Dairy farmers are hoping a World Trade Organisation (WTO) agreement eliminating dairy export subsidies over the next four years will help stabilise global dairy prices.
After more than 50 years of talks on the issue, a ministerial conference in Nairobi has reached deals on agricultural subsidies, food aid and other issues.
Trade Minister Todd McClay said the gradual removal of all dairy export subsidies would level the playing field for New Zealand exporters.
Fonterra chairman John Wilson said the deal was good news for the country's dairy farmers.
"Export subsidies have long been acknowledged as the most damaging form of subsidy and their removal from agricultural trade is a watershed for global trade."
Export New Zealand executive director Catherine Beard agreed, saying removing subsidies would help balance supply and demand - and hopefully also stabilise prices.
"The last thing you want are big stockpiles of food around the world that have been created through artificial means."
She said if demand and supply were matched more closely, the real price would come through.
Federated Farmers dairy chairman Andrew Hoggard said, while it was a step in the right direction, domestic subsidies given to European Union farmers must also go.
"New Zealand dairy farmers are making production cuts to try and ride through this rough patch. Unfortunately the Europeans in the last year have just got more subsidies from their government, so it's led to international prices going down."
He said the New Zealand government needed to increase pressure on the European Union to remove these subsidies too.
Agreement hailed as turning point
Delegates said the deal in Nairobi had drawn a line under years of stalemate over the direction of global trade negotiations.
US Trade Representative Michael Froman said the agreement "marked a turning point".
Speaking from Dubai, Mr McClay described the deal as "very good" for New Zealand.
"We've waited more than 50 years for unfair subsidies on agricultural products to be removed from around the world.
"It was a very tough negotiation in Nairobi that ran over four days, but this was a very good deal for New Zealand, and it's a deal New Zealand farmers will welcome."
The negotiations "started a new phase in the WTO's evolution" and showed "what is possible when the multilateral trading system comes together to solve a problem".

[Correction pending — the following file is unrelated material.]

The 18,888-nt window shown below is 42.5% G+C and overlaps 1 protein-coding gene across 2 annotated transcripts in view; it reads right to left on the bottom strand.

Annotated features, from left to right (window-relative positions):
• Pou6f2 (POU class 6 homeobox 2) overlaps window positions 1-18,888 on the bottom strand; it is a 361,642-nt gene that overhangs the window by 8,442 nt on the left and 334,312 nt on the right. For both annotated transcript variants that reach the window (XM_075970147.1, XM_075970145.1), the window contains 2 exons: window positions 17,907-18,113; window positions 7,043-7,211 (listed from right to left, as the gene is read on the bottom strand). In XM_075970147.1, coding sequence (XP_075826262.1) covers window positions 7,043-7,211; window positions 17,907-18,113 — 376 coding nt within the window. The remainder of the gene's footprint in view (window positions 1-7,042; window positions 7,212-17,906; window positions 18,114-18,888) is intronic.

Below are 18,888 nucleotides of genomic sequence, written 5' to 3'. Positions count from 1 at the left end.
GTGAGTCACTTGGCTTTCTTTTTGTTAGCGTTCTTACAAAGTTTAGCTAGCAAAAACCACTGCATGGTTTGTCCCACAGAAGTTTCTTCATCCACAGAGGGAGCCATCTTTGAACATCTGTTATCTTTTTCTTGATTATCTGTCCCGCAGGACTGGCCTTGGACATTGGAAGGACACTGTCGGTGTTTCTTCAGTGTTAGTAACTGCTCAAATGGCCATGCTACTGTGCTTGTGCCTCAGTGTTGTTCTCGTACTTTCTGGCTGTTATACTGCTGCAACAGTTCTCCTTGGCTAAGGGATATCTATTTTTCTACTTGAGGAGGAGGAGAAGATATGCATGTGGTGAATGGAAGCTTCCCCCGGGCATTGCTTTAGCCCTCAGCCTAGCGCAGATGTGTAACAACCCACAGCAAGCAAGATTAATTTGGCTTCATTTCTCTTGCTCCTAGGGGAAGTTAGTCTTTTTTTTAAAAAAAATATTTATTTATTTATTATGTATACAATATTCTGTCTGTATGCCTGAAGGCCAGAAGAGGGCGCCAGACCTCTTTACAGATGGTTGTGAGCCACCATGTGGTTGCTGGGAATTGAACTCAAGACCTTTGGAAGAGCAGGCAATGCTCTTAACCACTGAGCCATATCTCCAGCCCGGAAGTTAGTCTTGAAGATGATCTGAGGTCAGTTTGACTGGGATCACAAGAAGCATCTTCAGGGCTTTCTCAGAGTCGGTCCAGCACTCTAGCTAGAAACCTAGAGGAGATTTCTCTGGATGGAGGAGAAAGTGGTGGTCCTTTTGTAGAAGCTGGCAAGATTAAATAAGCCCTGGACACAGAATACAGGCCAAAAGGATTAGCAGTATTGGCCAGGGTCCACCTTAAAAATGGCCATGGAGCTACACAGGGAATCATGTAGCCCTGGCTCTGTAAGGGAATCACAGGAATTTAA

The Geneva-based WTO has been trying and largely failing to agree on a worldwide package of trade reforms since a meeting in Doha in 2001 hatched an ambitious plan to cut trade barriers.
Agreement to disagree on Doha
The conference this week was extended by a final 24-hour negotiation between major trading powers, who agreed on a package that included phasing out agricultural export subsidies and restricting agricultural export credits.
However, they agreed to disagree about the potential for success in the Doha round of talks.
Both India, which had insisted on completing the existing Doha talks before any further negotiation, and the US, which wanted to move on from Doha, had to give ground, an EU official said.
The had compromise meant more issues could be loaded onto the negotiating agenda, the EU official said.
Some international trade experts greeted the deal after the talks, also known as the Doha Development Agenda (DDA), with scepticism.
"DDA = Doha Dead Again?," Richard Baldwin, a professor of international economics at Geneva's Graduate Institute, said in a tweet.
Kenya's Foreign Minister Amina Mohamed, who had described the WTO's negotiating function as broken at the summit's opening, said she was confident that the Nairobi talks had actually "strengthened" the body over the week.
"For me, Nairobi will be remembered as having made that leap from a time when we were divided along this developed and developing divide," she said.
The summit, the first ministerial meeting to be held in Africa, had earlier hailed an agreement to remove import tariffs on 201 information technology products, marking the first major global tariff-cutting deal in 19 years.
In addition, more countries have signed onto the Trade Facilitation Agreement, which eases the passage of goods between countries.
- RNZ / Reuters